Telling the Tales of A Wimpy Kid: Jeff Kinney by Christine Webster
Jeff began writing Diary of a Wimpy Kid very quickly. After a while, he realized that much of what he was writing was not very funny. He decided he needed another plan. Before he started writing an actual book, he dedicated his time to coming up with 77 idea pages. From here, he would choose only the very best ideas on these pages.
It took Jeff four years to fill those 77 idea pages. He then cut 80 percent of the material he felt was not worth putting in the book. He was not sure his diary idea would ever have a chance of being published. Jeff pitched his idea to Charlie Kochman, a comic book editor. Charlie immediately liked it. Here the idea of making Wimpy Kid a series for kids was brought up. Jeff was skeptical, but he agreed to revise Wimpy Kid for younger readers.
And so a bunch of bodacious best-sellers was born!
Success didn't come easy to author-illustrator Jeff Kinney. A kid who loved funny books, such as Judy Blume's Tales of a Fourth-Grade Nothing, and Beverly Cleary's Henry Huggins series, Kinney was drawn right away to cartooning. Early on, even as his college newspaper comic strip Igdoof was a hit at the University of Maryland, Jeff realized that he wasn't much of an artist, not even as a cartoonist. He went to work as a programmer, designing a website, Poptropica, and kept on trying to peddle his comic strip to newspaper syndicates with no success. But while he kept his day job, Kinney also kept on working on various comic ideas, keeping a journal of ideas, and slowly he settled on a comic stick-figure style with episodes based on the life of a clueless seventh grader. Admittedly incorporating many of his own worst qualities as a middle schooler, Kinney kept on drawing and revising his story, shaping his collection of jokes and cartoons into a connected narrative, working late into the night while his family slept.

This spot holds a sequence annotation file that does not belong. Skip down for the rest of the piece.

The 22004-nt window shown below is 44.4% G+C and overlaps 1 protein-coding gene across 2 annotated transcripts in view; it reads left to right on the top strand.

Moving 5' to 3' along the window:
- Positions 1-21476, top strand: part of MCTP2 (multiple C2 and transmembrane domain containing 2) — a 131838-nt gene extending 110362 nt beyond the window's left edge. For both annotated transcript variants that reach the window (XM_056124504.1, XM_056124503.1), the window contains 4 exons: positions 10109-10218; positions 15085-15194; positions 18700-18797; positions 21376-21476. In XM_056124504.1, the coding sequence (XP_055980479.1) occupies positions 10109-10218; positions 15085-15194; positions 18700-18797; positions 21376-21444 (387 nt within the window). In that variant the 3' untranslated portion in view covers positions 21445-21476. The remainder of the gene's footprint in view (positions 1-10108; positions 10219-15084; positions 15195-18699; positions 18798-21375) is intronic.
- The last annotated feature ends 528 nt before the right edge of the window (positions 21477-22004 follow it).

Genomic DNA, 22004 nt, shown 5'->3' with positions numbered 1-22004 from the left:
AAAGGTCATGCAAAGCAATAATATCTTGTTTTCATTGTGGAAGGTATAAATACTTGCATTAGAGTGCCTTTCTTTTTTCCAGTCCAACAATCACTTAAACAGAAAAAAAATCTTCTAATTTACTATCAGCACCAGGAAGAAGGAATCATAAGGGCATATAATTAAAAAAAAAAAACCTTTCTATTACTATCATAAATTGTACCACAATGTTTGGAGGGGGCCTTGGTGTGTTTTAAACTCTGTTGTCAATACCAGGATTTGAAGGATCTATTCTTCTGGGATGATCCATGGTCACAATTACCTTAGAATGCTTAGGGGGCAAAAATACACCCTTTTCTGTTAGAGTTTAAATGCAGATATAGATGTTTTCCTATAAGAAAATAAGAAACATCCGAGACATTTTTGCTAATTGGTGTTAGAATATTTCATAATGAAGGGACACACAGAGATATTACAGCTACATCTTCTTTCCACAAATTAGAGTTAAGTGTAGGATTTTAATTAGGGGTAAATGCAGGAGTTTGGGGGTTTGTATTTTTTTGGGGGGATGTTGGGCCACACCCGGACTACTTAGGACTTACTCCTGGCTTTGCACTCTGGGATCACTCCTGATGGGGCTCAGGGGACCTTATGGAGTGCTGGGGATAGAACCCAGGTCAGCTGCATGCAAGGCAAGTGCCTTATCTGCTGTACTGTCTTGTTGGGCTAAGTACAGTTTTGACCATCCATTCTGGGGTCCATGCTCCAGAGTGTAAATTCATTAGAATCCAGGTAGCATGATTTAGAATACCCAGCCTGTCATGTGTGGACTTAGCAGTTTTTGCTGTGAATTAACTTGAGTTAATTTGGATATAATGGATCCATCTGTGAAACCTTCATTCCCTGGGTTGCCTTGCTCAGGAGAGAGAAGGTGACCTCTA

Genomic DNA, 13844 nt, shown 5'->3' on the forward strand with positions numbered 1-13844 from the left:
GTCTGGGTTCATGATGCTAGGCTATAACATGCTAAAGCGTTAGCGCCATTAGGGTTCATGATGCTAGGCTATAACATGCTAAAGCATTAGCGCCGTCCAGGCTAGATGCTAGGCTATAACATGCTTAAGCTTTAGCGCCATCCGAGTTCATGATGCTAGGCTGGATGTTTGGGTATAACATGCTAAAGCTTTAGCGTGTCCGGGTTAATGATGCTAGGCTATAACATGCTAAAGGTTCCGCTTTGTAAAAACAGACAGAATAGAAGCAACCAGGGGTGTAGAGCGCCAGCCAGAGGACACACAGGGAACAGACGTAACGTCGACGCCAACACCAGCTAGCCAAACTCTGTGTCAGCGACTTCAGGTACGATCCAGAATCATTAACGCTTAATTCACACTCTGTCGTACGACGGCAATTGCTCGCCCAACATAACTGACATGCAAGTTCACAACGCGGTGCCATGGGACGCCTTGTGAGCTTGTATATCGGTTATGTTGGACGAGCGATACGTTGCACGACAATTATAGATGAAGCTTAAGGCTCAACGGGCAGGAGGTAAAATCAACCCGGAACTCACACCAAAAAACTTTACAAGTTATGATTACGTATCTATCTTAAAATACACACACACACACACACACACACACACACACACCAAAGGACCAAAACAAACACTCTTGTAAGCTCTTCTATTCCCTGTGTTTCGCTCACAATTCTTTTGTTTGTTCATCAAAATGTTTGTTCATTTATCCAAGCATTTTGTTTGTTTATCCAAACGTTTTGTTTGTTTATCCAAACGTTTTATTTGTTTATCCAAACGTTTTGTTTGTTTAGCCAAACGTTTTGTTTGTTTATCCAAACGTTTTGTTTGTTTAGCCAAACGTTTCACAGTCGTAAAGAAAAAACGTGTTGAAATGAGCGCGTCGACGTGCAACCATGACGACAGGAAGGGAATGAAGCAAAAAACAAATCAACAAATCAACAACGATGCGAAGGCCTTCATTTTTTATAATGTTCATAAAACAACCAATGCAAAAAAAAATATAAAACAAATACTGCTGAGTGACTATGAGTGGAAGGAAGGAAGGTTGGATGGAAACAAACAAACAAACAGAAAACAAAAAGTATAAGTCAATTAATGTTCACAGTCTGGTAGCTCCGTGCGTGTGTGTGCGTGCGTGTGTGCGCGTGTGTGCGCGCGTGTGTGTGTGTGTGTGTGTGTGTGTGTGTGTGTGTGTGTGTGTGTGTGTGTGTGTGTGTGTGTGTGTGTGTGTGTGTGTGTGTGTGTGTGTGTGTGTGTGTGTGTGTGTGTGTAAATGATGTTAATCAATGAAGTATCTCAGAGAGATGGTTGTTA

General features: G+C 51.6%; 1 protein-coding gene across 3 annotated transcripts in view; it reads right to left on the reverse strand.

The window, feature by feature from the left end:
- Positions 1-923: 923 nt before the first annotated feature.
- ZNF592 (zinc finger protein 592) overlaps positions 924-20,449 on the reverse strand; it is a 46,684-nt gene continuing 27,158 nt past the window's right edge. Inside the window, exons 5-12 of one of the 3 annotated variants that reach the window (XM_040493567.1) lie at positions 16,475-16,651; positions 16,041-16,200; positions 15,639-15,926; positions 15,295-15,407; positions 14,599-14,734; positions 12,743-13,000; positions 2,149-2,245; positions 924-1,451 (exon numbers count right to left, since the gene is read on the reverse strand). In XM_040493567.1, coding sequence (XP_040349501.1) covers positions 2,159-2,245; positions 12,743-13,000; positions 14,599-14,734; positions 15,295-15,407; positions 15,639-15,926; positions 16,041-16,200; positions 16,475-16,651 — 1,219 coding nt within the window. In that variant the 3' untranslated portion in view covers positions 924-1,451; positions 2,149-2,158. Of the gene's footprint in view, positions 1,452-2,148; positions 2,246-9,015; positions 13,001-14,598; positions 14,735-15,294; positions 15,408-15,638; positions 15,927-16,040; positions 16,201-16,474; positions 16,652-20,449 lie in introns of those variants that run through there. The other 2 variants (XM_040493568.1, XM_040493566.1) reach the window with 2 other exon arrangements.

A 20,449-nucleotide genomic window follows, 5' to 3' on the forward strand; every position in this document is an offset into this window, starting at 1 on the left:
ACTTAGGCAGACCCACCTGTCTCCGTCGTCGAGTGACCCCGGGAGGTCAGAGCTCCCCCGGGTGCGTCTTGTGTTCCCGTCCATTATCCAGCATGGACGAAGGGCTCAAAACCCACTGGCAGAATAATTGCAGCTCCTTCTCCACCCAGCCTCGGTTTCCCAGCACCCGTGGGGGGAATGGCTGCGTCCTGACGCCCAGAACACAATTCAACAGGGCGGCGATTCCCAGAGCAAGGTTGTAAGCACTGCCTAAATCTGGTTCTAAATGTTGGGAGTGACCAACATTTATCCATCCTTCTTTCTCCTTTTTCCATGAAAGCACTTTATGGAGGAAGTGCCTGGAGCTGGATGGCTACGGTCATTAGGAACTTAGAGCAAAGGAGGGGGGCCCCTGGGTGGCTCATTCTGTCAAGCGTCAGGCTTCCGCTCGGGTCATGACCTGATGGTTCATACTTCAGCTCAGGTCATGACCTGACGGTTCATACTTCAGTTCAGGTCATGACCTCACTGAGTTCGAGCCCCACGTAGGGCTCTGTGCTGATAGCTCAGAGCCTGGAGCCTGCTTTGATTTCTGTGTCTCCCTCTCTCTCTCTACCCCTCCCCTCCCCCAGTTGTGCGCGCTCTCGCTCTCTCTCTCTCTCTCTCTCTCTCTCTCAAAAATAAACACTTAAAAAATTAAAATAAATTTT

And then his first book, Diary of a Wimpy Kid, Book 1, was published into almost instant best-seller status, with almost as many adults as kids among its fans, making his hapless hero Greg Heffley an instant literary celebrity. Kinney may not be a stellar cartoon artist, but he has the magically sensitive ability to portray his benighted and self-centered seventh-grade anti-hero sympathetically, in a way that stirs all those embarrassing memories for grown-ups and resonates with the experiences of 'tween readers. All of Kinney's characters are immediately recognizable to readers, from his pesky little brother Manny to his equally hapless but always gung ho buddy, Rowley, his snarky garage-band rocker big brother Rodrick, and the rest of the middle school milieu, all of which manage to get in the way of Greg's only life goal, to reach the top level in Twisted Wizard.
Christine Webster's, Jeff Kinney, with Code (Remarkable Writers) (AV2 Books, 2012), the opener in the biography series Remarkable Writers, features a clear description of the years of hard work and constant revision that went into Kinney's runaway success--to date six best-sellers and a very popular movie spin-off. Webster points out the many failures that led to this success. and the drive, life choices, and frequent changes of direction that resulted in Kinney's career accomplishments. The author also provides additional supplementary and back matter--a timeline, a breakdown of the biography as a literary type, a quiz on the facts in the text, and a audio-visual online link with even more information for book reports or browsing. Jeff Kinney comes across as a real person, a guy, a dad, and a writer with whom many kids can identify and perhaps emulate in finding their own futures, and this series helps young readers go right along with him in the creation of his best-selling and beloved character.